Goring-Morris, A.N., Hovers, E., Belfer-Cohen, A., 2009. The dynamics of Pleistocene and early Holocene settlement patterns and human adaptations in the Levant - an overview. In: Shea, J.J., Lieberman, D.E. (Eds.), Transitions in Prehistory: Ess

Goring-Morris, A.N., Hovers, E., Belfer-Cohen, A., 2009. The dynamics of Pleistocene and early Holocene settlement patterns and human adaptations in the Levant - an overview. In: Shea, J.J., Lieberman, D.E. (Eds.), Transitions in Prehistory: Essays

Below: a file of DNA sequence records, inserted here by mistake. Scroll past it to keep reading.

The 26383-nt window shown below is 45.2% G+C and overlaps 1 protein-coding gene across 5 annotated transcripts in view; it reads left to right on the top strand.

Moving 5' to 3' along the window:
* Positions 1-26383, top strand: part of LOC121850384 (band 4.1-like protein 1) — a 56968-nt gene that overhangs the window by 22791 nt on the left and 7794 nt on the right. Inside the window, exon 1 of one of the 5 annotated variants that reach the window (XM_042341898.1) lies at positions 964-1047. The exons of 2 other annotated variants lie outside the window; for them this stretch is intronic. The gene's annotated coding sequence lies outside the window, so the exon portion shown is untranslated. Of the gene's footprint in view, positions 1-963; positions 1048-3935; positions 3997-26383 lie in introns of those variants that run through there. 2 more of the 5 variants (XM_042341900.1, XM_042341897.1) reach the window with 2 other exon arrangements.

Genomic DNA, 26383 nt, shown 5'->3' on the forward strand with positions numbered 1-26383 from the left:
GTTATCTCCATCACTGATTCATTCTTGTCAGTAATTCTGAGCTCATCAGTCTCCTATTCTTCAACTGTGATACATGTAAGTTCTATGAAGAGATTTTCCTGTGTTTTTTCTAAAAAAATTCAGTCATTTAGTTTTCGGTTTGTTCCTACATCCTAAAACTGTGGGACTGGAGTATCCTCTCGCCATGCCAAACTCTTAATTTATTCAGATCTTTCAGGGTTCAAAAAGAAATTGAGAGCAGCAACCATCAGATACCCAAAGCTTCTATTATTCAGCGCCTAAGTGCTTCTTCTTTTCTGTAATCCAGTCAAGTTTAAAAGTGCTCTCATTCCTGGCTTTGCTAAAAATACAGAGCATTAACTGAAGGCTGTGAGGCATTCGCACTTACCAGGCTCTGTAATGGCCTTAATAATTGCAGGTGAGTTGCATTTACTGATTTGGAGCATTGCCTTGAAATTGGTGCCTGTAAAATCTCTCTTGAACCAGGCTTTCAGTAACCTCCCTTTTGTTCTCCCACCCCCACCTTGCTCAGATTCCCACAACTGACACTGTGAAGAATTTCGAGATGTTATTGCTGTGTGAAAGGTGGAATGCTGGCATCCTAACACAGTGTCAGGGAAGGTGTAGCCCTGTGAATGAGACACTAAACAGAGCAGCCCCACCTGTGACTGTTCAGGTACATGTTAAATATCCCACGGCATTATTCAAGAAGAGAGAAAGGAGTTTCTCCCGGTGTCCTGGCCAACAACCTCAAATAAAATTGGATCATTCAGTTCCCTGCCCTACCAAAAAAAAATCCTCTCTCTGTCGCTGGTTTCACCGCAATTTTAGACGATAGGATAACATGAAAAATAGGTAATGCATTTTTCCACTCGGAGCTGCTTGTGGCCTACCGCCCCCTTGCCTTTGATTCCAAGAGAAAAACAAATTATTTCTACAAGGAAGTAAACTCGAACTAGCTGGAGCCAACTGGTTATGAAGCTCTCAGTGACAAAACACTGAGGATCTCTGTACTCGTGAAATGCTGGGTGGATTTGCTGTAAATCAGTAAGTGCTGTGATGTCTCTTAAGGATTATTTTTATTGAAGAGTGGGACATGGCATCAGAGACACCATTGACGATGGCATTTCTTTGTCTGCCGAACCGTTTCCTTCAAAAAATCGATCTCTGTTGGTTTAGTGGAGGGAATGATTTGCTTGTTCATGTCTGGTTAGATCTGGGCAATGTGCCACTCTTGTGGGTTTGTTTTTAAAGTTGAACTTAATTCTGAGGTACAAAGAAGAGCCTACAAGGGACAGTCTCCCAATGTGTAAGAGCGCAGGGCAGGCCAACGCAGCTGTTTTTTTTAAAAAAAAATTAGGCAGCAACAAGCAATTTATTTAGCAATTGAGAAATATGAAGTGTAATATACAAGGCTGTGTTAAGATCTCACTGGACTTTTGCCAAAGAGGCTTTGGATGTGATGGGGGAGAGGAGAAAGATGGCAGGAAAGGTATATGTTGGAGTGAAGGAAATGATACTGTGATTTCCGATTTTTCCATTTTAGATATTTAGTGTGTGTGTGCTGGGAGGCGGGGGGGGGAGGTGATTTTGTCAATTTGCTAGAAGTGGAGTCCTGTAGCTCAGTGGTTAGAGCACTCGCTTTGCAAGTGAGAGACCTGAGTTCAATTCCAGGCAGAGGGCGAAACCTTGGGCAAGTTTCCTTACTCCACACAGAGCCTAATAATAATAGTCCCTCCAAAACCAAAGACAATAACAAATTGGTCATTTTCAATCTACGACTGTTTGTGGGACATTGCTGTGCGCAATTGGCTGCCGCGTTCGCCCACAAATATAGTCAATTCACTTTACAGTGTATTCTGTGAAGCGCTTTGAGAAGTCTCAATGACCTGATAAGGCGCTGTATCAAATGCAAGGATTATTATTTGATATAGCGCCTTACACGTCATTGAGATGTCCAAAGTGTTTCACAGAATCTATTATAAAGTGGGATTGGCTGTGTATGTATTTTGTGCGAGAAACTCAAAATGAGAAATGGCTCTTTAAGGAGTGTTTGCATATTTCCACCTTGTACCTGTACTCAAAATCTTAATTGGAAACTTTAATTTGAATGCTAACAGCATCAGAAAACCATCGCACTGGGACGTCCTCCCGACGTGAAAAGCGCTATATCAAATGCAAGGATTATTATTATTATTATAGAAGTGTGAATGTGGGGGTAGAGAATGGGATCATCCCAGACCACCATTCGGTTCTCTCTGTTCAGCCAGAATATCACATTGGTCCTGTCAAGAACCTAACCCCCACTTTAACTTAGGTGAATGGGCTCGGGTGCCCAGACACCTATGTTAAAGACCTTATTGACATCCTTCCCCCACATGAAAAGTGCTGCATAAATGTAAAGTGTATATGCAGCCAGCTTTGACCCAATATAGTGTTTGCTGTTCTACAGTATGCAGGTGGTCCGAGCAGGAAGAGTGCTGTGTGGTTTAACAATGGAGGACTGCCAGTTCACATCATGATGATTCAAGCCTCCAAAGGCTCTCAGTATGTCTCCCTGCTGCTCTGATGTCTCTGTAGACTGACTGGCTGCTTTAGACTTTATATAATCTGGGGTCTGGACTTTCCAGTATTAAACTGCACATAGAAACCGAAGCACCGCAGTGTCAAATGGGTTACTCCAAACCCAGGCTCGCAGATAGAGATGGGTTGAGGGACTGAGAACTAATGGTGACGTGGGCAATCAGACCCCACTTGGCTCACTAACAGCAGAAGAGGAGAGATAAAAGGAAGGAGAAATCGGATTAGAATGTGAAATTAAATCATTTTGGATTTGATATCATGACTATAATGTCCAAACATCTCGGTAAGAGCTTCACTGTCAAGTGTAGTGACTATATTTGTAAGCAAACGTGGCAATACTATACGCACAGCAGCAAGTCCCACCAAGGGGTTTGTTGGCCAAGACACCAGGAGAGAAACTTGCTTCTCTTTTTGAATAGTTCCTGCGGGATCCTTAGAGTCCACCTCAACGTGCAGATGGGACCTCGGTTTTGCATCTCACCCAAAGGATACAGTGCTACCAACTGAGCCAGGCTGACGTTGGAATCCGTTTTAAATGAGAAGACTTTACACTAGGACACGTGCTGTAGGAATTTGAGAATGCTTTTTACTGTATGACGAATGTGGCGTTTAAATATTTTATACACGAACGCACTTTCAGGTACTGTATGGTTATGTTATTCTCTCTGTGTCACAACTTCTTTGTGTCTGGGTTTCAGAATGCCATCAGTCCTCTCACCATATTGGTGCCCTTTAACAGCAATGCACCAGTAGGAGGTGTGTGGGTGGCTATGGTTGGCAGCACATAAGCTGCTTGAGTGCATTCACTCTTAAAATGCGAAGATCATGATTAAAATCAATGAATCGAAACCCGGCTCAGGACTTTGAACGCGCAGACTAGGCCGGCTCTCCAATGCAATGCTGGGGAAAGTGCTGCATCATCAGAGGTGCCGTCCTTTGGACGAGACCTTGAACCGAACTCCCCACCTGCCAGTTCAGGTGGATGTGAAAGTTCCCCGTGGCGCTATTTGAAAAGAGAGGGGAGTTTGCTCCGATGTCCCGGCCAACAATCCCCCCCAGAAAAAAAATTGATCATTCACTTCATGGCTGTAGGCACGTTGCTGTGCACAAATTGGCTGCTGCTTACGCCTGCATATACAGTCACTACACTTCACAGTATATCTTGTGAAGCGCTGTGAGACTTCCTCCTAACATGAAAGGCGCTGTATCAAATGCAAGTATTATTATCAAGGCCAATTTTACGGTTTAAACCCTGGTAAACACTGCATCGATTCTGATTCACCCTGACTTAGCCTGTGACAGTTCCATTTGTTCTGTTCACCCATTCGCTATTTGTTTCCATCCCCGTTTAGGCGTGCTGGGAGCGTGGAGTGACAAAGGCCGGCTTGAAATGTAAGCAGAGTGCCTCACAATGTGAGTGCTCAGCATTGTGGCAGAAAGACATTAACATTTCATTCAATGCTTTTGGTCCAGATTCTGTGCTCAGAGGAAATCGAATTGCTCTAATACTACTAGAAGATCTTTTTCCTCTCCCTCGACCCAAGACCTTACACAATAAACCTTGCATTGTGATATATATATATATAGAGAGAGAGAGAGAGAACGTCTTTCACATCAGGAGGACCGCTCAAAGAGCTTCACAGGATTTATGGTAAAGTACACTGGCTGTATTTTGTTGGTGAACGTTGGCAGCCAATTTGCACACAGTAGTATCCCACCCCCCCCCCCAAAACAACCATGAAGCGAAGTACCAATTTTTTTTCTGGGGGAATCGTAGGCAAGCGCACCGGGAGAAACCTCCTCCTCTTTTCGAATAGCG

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  Transitions in Prehistory Essays in Honor of Ofer Bar-Yosef  Oxbow BooksOxford and Oakville   A  MERICAN S CHOOLOF P REHISTORIC R ESEARCH M ONOGRAPH S ERIES Series EditorsC. C. LAMBERG-KARLOVSKY, Harvard UniversityDAVID PILBEAM, Harvard UniversityOFER BAR-YOSEF, Harvard UniversityEditorial BoardSTEVEN L. KUHN, University of Arizona, TucsonDANIEL E. LIEBERMAN, Harvard UniversityRICHARD H. MEADOW, Harvard UniversityMARY M. VOIGT, The College of William and MaryHENRY T. WRIGHT, University of Michigan, Ann ArborPublications Coordinator WREN FOURNIER, Harvard UniversityThe American School of Prehistoric Research (ASPR) Monographs in Archaeology andPaleoanthropology present a series of documents covering a variety of subjects in the archaeology of theOld World (Eurasia, Africa, Australia, and Oceania). This series encompasses a broad range of subjects–from the early prehistory to the Neolithic Revolution in the Old World, and beyond including: hunter-gatherers to complex societies; the rise of agriculture; the emergence of urban societies; human physi-cal morphology, evolution and adaptation, as well as; various technologies such as metallurgy, potteryproduction, tool making, and shelter construction. Additionally, the subjects of symbolism, religion, andart will be presented within the context of archaeological studies including mortuary practices and rockart. Volumes may be authored by one investigator, a team of investigators, or may be an edited collec-tion of shorter articles by a number of different specialists working on related topics. American School of Prehistoric Research, Peabody Museum, Harvard University,11 Divinity Avenue, Cambridge, MA 02138, USA   Transitions in Prehistory Essays in Honor of Ofer Bar-Yosef  Edited by  John J. Shea and Daniel E. Lieberman  Published by Oxbow Books on behalf of the American School of Prehistoric Research. All rights reserved. No part of this publication may be reproduced, translated, stored in aretrieval system, or transmitted in any form or by any means, electronic, mechanical,photocopying, recording or otherwise, without prior written permission from the publisher.© Oxbow Books and the individual contributors 2009ISBN 978-1-84217-340-4Library of Congress Cataloging-in-Publication DataShea, John J., 1960–Lieberman, Daniel E., 1964–Transitions in prehistory : essays in honor of Ofer Bar-Yosef / edited by John J. Shea and Daniel E.Lieberman.p. cm. -- (American School of Prehistoric Research monograph series)Includes bibliographical references.ISBN 978-1-84217-340-41. Paleolithic period. 2. Anthropology, Prehistoric. 3. Antiquities, Prehistoric. 4. Bar-Yosef, Ofer. I.Shea, John J. II. Lieberman, Daniel, 1964- III. Bar-Yosef, Ofer.GN771.T76 2009930.1'2--dc222009002081TYPESET AND PRINTED IN THE UNITED STATES OF AMERICA   10 T HE D  YNAMICSOF P LEISTOCENEAND E  ARLY  H OLOCENE S ETTLEMENT P  ATTERNSAND H UMAN  A  DAPTATIONSINTHE L EVANT : A  N O  VERVIEW Nigel Goring-Morris, Erella Hovers, and Anna Belfer-Cohen  A common thread of Ofer’s research on Levantine Prehistory has been his interest in the geographicaspects of hominin adaptations. The three of us haveagreed with Ofer on many issues and debated withhim on many others. Nevertheless, we share with ourmentor the significance of understanding the land-scapes that hominins occupied and in which they ulti-mately survived. We have therefore combined forces tobring together our individual interests in the geogra- phy of diverse periods of Levantine prehistory to pres-ent this essay in Ofer’s honor. Introduction The Levant is a principal geographical bridgebetween Africa and Eurasia. Though limited insize, the region forms a mosaic of microenviron-mental settings, from Mediterranean throughhyper-arid zones. The intensity of prehistoricresearch in the Levant over the past centuryenables the systematic investigation of diachron-ic trends in settlement patterns from the LowerPaleolithic through to the Neolithic against thebackdrop of hominin adaptations to environ-mental changes.In the context of such an attempt, obviousdifficulties concern the changing resolution of the archaeological record. A truism shared by allhistorical sciences is that time depth by itself isan active agent influencing the potential visibili-ty of the material record. The fraction of presentlandscapes that can be dated to the LowerPaleolithic is miniscule in comparison to that which can be attributed to the Neolithic. Indeed,even the meaning of “site” changes when we dis-cuss data pertaining to various archaeologicalentities along the chronological sequence. Thecircumstances of discovery influence our percep-tions of the record, so that the further back intime we go, the more difficult it becomes to pro- vide meaningful middle-range accounts.Our familiarity with the archaeologicalrecord is colored by the vagaries of chance dis-coveries as well as the paradigms and biases thatshaped the history of research. The focus of thefirst researchers on the “Holy Land” and adja-cent areas probably had more to do with theiroccidental attitudes than with the archaeologicalrecord per se, although this situation laterchanged. Indeed, in the last four decades thepotential of more desertic areas of the Levant hasbeen recognized and explored, and systematicstudy of other parts of the region began, i.e.,Transjordan and the northern Levant. Ecological Background The most distinctive feature of the Levant is itsdiversity. This small region is enclosed betweenthe Taurus-Zagros mountains to the north, theMediterranean to the west, the Sinai peninsula tothe south, and the Syro-Arabian desert to the east